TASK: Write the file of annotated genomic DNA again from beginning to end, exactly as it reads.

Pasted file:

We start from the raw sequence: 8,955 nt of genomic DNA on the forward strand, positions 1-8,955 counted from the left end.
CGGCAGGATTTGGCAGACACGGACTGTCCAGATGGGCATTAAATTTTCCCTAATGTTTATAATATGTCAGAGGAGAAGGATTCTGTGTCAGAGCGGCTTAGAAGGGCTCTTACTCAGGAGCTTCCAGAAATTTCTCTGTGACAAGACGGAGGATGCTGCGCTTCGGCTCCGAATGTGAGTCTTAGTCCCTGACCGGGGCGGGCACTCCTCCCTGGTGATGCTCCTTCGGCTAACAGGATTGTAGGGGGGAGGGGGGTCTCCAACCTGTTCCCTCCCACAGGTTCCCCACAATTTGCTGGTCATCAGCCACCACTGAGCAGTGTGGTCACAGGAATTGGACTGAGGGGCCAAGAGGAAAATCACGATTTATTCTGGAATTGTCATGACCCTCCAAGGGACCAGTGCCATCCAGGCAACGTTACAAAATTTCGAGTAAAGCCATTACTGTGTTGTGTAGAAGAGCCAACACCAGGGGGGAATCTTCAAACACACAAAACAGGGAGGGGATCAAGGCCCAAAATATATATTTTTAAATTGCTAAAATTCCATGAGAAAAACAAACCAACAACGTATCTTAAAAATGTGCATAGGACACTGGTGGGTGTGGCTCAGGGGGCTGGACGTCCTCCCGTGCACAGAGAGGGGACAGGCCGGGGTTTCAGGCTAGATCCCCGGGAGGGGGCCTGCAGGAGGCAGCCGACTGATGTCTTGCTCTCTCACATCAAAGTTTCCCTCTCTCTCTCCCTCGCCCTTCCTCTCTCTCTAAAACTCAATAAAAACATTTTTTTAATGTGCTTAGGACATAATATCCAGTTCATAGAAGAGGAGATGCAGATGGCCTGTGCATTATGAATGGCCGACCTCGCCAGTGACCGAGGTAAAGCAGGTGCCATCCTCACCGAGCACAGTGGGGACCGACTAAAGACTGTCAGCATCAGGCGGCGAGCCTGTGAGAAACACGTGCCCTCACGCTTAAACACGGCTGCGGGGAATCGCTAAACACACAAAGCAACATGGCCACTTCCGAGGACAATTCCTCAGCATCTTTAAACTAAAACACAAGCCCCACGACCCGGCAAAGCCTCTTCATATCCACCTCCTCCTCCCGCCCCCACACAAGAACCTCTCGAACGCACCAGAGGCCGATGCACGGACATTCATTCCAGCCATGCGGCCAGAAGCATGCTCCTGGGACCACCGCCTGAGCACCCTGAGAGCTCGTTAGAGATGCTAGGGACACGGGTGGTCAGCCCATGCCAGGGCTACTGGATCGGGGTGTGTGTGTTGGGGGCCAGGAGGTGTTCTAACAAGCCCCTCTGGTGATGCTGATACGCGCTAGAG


We start from the raw sequence: 8,955 nt of genomic DNA on the forward strand, positions 1-8,955 counted from the left end.
CGGCAGGATTTGGCAGACACGGACTGTCCAGATGGGCATTAAATTTTCCCTAATGTTTATAATATGTCAGAGGAGAAGGATTCTGTGTCAGAGCGGCTTAGAAGGGCTCTTACTCAGGAGCTTCCAGAAATTTCTCTGTGACAAGACGGAGGATGCTGCGCTTCGGCTCCGAATGTGAGTCTTAGTCCCTGACCGGGGCGGGCACTCCTCCCTGGTGATGCTCCTTCGGCTAACAGGATTGTAGGGGGGAGGGGGGTCTCCAACCTGTTCCCTCCCACAGGTTCCCCACAATTTGCTGGTCATCAGCCACCACTGAGCAGTGTGGTCACAGGAATTGGACTGAGGGGCCAAGAGGAAAATCACGATTTATTCTGGAATTGTCATGACCCTCCAAGGGACCAGTGCCATCCAGGCAACGTTACAAAATTTCGAGTAAAGCCATTACTGTGTTGTGTAGAAGAGCCAACACCAGGGGGGAATCTTCAAACACACAAAACAGGGAGGGGATCAAGGCCCAAAATATATATTTTTAAATTGCTAAAATTCCATGAGAAAAACAAACCAACAACGTATCTTAAAAATGTGCATAGGACACTGGTGGGTGTGGCTCAGGGGGCTGGACGTCCTCCCGTGCACAGAGAGGGGACAGGCCGGGGTTTCAGGCTAGATCCCCGGGAGGGGGCCTGCAGGAGGCAGCCGACTGATGTCTTGCTCTCTCACATCAAAGTTTCCCTCTCTCTCTCCCTCGCCCTTCCTCTCTCTCTAAAACTCAATAAAAACATTTTTTTAATGTGCTTAGGACATAATATCCAGTTCATAGAAGAGGAGATGCAGATGGCCTGTGCATTATGAATGGCCGACCTCGCCAGTGACCGAGGTAAAGCAGGTGCCATCCTCACCGAGCACAGTGGGGACCGACTAAAGACTGTCAGCATCAGGCGGCGAGCCTGTGAGAAACACGTGCCCTCACGCTTAAACACGGCTGCGGGGAATCGCTAAACACACAAAGCAACATGGCCACTTCCGAGGACAATTCCTCAGCATCTTTAAACTAAAACACAAGCCCCACGACCCGGCAAAGCCTCTTCATATCCACCTCCTCCTCCCGCCCCCACACAAGAACCTCTCGAACGCACCAGAGGCCGATGCACGGACATTCATTCCAGCCATGCGGCCAGAAGCATGCTCCTGGGACCACCGCCTGAGCACCCTGAGAGCTCGTTAGAGATGCTAGGGACACGGGTGGTCAGCCCATGCCAGGGCTACTGGATCGGGGTGTGTGTGTTGGGGGCCAGGAGGTGTTCTAACAAGCCCCTCTGGTGATGCTGATACGCGCTAGAG